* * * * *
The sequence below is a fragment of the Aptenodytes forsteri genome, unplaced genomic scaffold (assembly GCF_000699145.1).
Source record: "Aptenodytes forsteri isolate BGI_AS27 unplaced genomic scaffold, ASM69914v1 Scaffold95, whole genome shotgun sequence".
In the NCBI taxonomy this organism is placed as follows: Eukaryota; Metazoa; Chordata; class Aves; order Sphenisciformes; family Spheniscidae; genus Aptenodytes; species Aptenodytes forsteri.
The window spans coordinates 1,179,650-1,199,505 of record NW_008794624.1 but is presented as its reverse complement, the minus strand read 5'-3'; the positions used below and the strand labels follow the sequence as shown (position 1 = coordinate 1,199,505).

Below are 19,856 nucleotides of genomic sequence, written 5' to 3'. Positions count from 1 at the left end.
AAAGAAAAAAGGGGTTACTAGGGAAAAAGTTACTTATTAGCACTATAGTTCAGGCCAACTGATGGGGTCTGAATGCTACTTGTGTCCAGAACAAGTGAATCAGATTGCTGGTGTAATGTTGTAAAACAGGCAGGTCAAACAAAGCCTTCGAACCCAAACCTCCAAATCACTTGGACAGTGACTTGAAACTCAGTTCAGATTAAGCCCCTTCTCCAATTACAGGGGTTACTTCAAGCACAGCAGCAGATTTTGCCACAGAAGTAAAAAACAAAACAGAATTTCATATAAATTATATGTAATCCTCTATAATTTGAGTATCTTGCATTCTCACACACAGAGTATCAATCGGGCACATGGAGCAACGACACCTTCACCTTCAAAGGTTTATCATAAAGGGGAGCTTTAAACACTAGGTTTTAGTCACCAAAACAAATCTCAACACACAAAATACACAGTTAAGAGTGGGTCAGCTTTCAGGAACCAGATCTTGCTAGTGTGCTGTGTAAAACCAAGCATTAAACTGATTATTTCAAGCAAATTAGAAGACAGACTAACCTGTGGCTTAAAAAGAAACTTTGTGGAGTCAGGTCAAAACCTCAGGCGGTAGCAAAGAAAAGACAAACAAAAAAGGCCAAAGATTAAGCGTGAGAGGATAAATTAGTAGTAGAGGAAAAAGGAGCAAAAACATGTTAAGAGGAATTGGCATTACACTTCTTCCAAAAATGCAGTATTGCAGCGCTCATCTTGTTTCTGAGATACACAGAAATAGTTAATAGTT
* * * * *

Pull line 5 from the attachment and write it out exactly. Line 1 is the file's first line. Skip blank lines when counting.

Below are 19,856 nucleotides of genomic sequence, written 5' to 3'. Positions count from 1 at the left end.